Second partial government shutdown looms: What to know

By Government SpendingFOXBusiness

Congress' border security deal averts government shutdown

The Hill editor-in-chief Bob Cusack says the border security bill will most likely pass.

A second partial government shutdown is just days away if President Trump and congressional leaders can't agree to a funding deal by Friday at midnight.

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After a 35-day shutdown -- the longest on record -- Trump and Congress reached a temporary agreement at the end of January to fund the government for the next three weeks while the White House looks to find a way to finance a wall along the U.S-Mexico border.

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Democrats and Republicans announced a tentative funding deal late Monday to keep the government up and running. It includes $1.4 billion for 55 miles of the U.S.-Mexico border wall -- a fraction of the $5.7 billion Trump initially demanded and also would fund a yearly average of 45,275 detention beds, according to Politico, a 12 percent increase over the levels funded in last year’s bill. (Democrats disputed that number).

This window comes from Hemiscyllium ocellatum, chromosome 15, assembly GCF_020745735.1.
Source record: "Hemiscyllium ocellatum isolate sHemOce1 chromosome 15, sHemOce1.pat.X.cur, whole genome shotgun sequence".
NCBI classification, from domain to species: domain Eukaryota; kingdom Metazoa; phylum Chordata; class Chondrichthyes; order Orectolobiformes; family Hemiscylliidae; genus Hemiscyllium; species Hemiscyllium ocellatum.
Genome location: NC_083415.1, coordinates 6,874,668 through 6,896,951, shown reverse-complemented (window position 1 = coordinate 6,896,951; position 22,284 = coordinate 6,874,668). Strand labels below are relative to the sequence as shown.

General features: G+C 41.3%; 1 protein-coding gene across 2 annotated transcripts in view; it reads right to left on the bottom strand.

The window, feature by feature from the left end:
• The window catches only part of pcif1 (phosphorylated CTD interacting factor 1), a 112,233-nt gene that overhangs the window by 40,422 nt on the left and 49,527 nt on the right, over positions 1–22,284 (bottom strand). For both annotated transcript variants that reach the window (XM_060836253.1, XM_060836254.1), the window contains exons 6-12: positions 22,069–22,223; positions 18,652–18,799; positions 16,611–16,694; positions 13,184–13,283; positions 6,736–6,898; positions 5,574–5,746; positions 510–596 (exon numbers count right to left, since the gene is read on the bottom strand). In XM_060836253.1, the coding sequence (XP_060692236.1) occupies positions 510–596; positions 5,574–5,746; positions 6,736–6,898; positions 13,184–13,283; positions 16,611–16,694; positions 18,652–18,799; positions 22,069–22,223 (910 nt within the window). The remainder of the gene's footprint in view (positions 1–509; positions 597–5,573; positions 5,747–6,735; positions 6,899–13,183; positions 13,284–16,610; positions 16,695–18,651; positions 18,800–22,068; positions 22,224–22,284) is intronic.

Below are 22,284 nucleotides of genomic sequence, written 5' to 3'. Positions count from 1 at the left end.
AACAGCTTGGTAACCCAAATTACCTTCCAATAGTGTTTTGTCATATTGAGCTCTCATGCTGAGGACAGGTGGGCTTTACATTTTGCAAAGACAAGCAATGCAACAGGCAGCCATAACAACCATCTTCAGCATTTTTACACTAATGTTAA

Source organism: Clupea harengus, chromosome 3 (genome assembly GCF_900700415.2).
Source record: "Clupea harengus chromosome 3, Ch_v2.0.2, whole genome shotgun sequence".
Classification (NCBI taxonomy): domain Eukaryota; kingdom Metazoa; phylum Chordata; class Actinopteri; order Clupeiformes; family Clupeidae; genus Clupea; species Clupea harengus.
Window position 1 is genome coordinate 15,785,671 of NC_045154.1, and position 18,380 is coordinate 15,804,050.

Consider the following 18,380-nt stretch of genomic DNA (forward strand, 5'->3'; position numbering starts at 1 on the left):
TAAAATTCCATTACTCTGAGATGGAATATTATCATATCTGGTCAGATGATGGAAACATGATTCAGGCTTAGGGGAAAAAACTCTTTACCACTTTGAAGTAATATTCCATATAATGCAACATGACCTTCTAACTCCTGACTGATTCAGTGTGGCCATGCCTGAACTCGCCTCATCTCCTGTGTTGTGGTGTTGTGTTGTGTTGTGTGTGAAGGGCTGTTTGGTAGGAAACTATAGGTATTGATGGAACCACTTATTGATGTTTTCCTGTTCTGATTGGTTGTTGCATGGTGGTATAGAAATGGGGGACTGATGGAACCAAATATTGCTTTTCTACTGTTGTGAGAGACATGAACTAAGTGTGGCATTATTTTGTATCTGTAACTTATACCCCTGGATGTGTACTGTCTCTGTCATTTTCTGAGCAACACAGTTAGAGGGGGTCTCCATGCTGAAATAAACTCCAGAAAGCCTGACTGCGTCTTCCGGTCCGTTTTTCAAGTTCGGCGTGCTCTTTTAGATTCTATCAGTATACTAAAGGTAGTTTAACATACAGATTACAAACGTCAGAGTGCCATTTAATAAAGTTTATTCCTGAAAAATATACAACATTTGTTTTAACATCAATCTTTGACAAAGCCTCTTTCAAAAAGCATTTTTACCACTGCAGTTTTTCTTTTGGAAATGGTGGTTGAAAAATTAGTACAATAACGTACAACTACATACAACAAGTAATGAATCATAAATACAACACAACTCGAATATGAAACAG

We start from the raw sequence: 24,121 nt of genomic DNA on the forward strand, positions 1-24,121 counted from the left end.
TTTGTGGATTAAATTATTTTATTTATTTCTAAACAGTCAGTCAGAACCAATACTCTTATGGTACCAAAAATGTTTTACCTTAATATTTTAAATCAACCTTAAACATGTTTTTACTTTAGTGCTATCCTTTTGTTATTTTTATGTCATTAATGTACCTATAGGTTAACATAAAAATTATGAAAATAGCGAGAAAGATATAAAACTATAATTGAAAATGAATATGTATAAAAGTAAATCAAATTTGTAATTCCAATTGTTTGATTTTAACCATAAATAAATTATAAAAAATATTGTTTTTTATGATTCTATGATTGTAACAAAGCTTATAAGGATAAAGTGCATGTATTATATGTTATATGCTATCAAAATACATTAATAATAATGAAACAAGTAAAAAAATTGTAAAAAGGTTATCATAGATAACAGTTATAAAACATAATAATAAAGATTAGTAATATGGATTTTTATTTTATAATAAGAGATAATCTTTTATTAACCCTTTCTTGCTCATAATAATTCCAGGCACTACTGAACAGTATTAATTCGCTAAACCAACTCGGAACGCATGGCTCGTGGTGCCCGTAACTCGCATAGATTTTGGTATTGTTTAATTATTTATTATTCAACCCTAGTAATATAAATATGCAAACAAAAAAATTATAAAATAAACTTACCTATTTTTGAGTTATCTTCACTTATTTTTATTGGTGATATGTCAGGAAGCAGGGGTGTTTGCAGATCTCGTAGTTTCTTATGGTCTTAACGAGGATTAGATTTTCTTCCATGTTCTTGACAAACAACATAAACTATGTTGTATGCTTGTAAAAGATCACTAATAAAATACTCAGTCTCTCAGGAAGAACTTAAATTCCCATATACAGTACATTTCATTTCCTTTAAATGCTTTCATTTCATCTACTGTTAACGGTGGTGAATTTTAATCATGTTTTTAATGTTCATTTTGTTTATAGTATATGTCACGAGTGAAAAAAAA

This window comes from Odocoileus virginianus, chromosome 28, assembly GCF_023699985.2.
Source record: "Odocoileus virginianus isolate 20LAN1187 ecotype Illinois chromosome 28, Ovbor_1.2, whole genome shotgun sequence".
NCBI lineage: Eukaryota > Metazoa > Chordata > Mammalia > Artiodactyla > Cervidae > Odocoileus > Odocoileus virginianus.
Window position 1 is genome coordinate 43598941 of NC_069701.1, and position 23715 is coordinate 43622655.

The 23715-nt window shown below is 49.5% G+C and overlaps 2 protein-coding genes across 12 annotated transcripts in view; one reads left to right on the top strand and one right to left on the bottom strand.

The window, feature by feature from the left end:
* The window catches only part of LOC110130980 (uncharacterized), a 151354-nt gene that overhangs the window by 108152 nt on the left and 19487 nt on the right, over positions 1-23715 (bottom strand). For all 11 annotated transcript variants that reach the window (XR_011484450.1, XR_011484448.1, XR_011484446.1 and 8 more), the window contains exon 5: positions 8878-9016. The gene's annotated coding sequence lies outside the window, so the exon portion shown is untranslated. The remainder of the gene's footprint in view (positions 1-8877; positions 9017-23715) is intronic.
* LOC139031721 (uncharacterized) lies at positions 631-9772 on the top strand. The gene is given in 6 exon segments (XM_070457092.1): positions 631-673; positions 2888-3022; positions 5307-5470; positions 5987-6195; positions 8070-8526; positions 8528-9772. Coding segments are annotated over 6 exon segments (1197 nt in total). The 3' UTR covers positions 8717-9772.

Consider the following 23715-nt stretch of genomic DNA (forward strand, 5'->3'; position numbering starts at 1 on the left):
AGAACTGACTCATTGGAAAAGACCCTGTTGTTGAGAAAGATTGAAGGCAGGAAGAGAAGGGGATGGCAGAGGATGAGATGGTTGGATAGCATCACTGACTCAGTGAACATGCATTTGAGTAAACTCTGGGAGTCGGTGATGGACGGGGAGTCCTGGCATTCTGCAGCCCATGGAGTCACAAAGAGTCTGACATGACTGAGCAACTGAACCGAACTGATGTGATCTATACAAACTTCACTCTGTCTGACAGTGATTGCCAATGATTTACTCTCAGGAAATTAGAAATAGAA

Whether it passes, however, depends on Trump.

The president said on Tuesday that he’s “not happy”  about the deal, which needs to be passed by Friday at midnight in order to avert another shutdown. If passed, it would fund the government through Sept. 30.

“Am I happy at first glance?” Trump said while speaking during a Cabinet meeting at the White House. “The answer is no. I’m not happy.” Trump did not say whether or not he would sign the bill, although noted he did not want to see another shutdown. (He told reports at the White House that he didn’t think there would be a shutdown -- and if there was one, it was “Democrats’ fault”).

"I'm not happy about it, it's not enough, it's not doing the trick," Trump said. He added that he would use “methods other than this” to build the wall, but did not say what those tactics were.

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Previously, Trump has floated the option of declaring a national emergency and moving forward with construction. It’s unclear whether the president could legally declare a national emergency to build the wall; if he were to do so, it would likely face immediate outcry -- and a legal challenge -- from Democrats.

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